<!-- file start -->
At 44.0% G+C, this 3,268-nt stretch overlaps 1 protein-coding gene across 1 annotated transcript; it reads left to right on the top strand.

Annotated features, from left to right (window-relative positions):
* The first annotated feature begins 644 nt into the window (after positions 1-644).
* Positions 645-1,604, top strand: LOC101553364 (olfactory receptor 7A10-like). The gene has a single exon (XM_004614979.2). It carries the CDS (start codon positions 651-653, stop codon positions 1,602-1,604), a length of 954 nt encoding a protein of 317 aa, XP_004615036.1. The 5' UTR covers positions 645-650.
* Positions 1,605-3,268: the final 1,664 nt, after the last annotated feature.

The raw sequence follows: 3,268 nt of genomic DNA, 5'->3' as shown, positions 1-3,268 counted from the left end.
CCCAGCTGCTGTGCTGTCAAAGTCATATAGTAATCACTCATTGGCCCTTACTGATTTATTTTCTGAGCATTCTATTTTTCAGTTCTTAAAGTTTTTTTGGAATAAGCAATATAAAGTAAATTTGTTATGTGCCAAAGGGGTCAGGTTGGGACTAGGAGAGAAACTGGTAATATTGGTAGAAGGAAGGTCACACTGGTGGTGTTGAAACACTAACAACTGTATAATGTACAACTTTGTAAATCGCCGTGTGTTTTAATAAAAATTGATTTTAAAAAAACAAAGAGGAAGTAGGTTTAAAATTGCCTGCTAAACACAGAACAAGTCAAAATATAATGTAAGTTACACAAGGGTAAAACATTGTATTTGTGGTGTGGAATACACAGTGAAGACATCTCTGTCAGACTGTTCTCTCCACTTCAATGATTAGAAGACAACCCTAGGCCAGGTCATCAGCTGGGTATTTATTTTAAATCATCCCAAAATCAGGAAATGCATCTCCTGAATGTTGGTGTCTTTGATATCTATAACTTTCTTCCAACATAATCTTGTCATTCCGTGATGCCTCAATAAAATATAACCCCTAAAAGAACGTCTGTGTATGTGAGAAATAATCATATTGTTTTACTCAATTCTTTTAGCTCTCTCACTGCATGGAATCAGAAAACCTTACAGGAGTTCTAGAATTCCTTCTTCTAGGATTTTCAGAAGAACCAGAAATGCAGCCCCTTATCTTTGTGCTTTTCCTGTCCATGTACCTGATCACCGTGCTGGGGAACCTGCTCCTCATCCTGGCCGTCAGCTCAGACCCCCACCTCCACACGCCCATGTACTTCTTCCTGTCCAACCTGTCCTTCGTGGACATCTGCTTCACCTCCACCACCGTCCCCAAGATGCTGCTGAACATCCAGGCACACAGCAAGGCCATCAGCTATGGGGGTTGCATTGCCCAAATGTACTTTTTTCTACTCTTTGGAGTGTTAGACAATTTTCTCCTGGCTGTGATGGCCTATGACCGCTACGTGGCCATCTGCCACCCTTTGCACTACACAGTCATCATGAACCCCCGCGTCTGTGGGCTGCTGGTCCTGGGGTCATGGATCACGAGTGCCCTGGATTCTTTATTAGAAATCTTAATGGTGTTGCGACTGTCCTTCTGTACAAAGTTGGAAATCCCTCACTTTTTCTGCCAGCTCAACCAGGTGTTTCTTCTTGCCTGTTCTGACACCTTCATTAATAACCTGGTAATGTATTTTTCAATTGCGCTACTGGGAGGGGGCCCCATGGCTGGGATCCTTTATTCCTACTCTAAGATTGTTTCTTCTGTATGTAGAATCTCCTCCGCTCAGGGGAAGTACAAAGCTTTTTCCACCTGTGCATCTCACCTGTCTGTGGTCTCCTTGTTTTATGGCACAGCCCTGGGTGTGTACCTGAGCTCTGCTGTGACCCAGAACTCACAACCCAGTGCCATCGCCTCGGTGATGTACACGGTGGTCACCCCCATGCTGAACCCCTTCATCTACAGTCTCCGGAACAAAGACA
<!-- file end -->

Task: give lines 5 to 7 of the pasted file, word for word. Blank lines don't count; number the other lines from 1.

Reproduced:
* Positions 1,605-3,268: the final 1,664 nt, after the last annotated feature.

The raw sequence follows: 3,268 nt of genomic DNA, 5'->3' as shown, positions 1-3,268 counted from the left end.
CCCAGCTGCTGTGCTGTCAAAGTCATATAGTAATCACTCATTGGCCCTTACTGATTTATTTTCTGAGCATTCTATTTTTCAGTTCTTAAAGTTTTTTTGGAATAAGCAATATAAAGTAAATTTGTTATGTGCCAAAGGGGTCAGGTTGGGACTAGGAGAGAAACTGGTAATATTGGTAGAAGGAAGGTCACACTGGTGGTGTTGAAACACTAACAACTGTATAATGTACAACTTTGTAAATCGCCGTGTGTTTTAATAAAAATTGATTTTAAAAAAACAAAGAGGAAGTAGGTTTAAAATTGCCTGCTAAACACAGAACAAGTCAAAATATAATGTAAGTTACACAAGGGTAAAACATTGTATTTGTGGTGTGGAATACACAGTGAAGACATCTCTGTCAGACTGTTCTCTCCACTTCAATGATTAGAAGACAACCCTAGGCCAGGTCATCAGCTGGGTATTTATTTTAAATCATCCCAAAATCAGGAAATGCATCTCCTGAATGTTGGTGTCTTTGATATCTATAACTTTCTTCCAACATAATCTTGTCATTCCGTGATGCCTCAATAAAATATAACCCCTAAAAGAACGTCTGTGTATGTGAGAAATAATCATATTGTTTTACTCAATTCTTTTAGCTCTCTCACTGCATGGAATCAGAAAACCTTACAGGAGTTCTAGAATTCCTTCTTCTAGGATTTTCAGAAGAACCAGAAATGCAGCCCCTTATCTTTGTGCTTTTCCTGTCCATGTACCTGATCACCGTGCTGGGGAACCTGCTCCTCATCCTGGCCGTCAGCTCAGACCCCCACCTCCACACGCCCATGTACTTCTTCCTGTCCAACCTGTCCTTCGTGGACATCTGCTTCACCTCCACCACCGTCCCCAAGATGCTGCTGAACATCCAGGCACACAGCAAGGCCATCAGCTATGGGGGTTGCATTGCCCAAATGTACTTTTTTCTACTCTTTGGAGTGTTAGACAATTTTCTCCTGGCTGTGATGGCCTATGACCGCTACGTGGCCATCTGCCACCCTTTGCACTACACAGTCATCATGAACCCCCGCGTCTGTGGGCTGCTGGTCCTGGGGTCATGGATCACGAGTGCCCTGGATTCTTTATTAGAAATCTTAATGGTGTTGCGACTGTCCTTCTGTACAAAGTTGGAAATCCCTCACTTTTTCTGCCAGCTCAACCAGGTGTTTCTTCTTGCCTGTTCTGACACCTTCATTAATAACCTGGTAATGTATTTTTCAATTGCGCTACTGGGAGGGGGCCCCATGGCTGGGATCCTTTATTCCTACTCTAAGATTGTTTCTTCTGTATGTAGAATCTCCTCCGCTCAGGGGAAGTACAAAGCTTTTTCCACCTGTGCATCTCACCTGTCTGTGGTCTCCTTGTTTTATGGCACAGCCCTGGGTGTGTACCTGAGCTCTGCTGTGACCCAGAACTCACAACCCAGTGCCATCGCCTCGGTGATGTACACGGTGGTCACCCCCATGCTGAACCCCTTCATCTACAGTCTCCGGAACAAAGACA